- Make five field trips of at least two hours each to observe wild plant life. Keep a record based on field notes of varieties of flowers found - with date, place, nature of locality (swamp, roadside, woods, meadow, etc.) and other observations such as seeds, seed pods, leaf arrangements, insect attraction. (Record will be interesting if photographs or sketches are included).
- Identify from living specimens at least fifty (50) plant specimens.
- Identify in three or more specimens, all parts of a perfect and complete flower. Explain how plants are pollenized, and how ferns differ from flowering plants.
- Identify specimens of at least ten families of flowering plants (other than trees); or submit properly labeled specimens of such families. This may be included as part of requirement #8b.
- Know what plants are rare in your vicinity, and what is being done or should be done to protect them.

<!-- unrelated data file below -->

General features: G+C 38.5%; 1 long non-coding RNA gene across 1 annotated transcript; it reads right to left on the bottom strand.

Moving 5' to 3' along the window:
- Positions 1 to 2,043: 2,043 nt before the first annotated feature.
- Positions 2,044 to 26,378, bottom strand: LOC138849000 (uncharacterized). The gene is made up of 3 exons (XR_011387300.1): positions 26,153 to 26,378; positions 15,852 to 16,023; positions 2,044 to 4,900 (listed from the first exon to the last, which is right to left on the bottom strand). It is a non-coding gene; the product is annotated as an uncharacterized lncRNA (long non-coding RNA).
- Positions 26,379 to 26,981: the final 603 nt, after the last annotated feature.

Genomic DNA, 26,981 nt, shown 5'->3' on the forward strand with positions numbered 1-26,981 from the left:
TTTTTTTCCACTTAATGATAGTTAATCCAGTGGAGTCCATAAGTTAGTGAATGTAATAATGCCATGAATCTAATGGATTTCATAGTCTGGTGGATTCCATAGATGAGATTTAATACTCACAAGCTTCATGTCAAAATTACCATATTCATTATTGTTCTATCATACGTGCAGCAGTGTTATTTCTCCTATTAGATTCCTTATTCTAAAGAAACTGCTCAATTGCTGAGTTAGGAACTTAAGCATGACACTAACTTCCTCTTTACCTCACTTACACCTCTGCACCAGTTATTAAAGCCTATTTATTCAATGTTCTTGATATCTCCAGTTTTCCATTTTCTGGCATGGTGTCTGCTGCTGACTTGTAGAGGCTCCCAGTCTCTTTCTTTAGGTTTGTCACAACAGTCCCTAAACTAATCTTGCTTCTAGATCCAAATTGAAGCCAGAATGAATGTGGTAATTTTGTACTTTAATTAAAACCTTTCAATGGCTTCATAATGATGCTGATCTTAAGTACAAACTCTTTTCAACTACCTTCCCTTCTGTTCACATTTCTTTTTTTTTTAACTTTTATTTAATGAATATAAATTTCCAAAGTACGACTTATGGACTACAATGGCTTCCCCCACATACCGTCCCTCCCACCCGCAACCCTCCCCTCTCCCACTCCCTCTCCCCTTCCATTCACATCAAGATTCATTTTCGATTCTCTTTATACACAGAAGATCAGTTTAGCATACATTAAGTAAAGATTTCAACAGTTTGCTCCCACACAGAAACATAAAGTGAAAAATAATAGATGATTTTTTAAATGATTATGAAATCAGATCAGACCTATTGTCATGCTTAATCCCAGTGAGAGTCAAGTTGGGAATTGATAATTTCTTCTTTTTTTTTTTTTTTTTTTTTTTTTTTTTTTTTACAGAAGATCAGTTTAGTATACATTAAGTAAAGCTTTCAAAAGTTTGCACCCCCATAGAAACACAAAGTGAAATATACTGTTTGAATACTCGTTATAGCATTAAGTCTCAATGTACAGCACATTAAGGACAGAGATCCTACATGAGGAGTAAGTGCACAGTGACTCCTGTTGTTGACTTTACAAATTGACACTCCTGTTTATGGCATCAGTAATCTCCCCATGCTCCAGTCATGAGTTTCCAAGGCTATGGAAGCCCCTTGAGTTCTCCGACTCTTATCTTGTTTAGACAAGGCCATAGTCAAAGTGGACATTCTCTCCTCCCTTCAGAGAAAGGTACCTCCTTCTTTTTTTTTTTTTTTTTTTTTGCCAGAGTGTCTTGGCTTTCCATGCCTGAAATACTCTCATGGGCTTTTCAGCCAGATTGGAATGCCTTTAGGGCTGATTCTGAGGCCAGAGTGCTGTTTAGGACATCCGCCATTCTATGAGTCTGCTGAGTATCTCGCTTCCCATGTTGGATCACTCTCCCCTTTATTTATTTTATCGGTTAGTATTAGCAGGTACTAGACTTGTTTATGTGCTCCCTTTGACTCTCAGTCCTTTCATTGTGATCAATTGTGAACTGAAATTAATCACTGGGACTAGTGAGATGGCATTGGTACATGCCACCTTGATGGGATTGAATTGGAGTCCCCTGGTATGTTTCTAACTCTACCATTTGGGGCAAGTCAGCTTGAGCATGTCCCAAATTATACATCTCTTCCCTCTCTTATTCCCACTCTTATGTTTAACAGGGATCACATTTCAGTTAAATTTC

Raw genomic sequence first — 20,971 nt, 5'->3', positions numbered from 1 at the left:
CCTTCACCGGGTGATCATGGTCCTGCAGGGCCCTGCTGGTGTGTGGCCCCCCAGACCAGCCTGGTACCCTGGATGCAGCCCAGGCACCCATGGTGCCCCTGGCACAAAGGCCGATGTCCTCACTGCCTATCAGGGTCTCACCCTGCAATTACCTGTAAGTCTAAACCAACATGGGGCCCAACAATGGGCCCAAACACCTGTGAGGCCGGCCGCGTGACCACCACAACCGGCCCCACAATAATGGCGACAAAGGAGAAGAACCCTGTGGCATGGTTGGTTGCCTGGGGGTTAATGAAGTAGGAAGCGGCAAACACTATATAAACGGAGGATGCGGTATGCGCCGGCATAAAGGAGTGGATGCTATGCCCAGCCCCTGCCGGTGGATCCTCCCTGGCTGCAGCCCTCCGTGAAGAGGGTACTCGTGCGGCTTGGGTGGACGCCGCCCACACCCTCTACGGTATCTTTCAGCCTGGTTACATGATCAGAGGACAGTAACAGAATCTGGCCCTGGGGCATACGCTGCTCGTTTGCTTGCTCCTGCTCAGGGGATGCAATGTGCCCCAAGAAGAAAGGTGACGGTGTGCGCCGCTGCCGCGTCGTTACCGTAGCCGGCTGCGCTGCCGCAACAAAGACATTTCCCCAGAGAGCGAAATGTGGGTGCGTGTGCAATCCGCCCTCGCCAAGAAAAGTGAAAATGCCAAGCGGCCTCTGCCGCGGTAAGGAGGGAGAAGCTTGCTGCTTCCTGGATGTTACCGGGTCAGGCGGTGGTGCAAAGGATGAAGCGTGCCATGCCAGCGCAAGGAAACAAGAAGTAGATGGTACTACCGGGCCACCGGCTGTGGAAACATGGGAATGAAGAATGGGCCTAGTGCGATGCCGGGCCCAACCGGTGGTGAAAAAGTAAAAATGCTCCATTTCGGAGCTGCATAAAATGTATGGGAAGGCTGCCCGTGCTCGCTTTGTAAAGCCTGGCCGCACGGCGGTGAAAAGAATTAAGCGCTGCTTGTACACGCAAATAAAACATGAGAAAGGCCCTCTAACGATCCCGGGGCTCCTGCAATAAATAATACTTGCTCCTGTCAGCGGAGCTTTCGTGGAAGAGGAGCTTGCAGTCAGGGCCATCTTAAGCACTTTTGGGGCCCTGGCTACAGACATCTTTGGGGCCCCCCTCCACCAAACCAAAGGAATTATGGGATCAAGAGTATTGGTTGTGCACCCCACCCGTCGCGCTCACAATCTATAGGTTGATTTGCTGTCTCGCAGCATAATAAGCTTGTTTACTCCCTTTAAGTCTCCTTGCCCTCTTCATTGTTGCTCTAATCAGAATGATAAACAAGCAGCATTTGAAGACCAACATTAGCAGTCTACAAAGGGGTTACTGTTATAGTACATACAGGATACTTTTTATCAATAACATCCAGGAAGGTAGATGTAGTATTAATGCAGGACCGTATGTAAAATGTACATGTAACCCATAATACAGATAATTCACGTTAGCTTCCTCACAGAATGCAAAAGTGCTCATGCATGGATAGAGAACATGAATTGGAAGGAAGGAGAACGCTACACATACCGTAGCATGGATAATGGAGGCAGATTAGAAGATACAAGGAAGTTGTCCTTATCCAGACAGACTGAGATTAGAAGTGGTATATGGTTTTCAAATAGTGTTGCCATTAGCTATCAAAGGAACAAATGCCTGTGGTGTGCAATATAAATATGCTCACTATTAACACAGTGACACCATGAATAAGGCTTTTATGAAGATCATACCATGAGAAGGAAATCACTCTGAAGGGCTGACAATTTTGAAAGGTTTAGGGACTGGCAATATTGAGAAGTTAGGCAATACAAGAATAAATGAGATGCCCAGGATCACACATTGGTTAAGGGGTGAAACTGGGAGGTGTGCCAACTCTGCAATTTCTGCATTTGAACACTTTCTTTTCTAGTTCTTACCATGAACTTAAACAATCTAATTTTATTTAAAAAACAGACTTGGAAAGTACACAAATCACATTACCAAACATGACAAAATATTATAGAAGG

- Explain how plants use light, heat, water, oxygen, and carbon dioxide; and how they manufacture their own food.
- Submit or identify in the field one specimen each of fungi, algae, lichen, and moss.
- Carry out one of the following projects:
- Submit a seed collection, properly labeled, or at least 20 different kinds of seeds gathered by yourself. Germinate at least five species. Find out all you can about different varieties of seeds and how they are scattered.
- Submit specimens of at least thirty (30) species of flowering plants. Include leaf, stem, flower, and root (if specimens are not rare). Mount neatly, label with both common and scientific names, date and place found, and nature of locality.
- Make a study of plant life in an area of not less than two square meters for at least two months. Keep a record of species found, type of locality, insect attraction, seeds, etc.
- Raise a wild flower or fern garden, including at least five different species of plants. Know the following:
- Both common and scientific names of each
- Proper methods of transplanting and care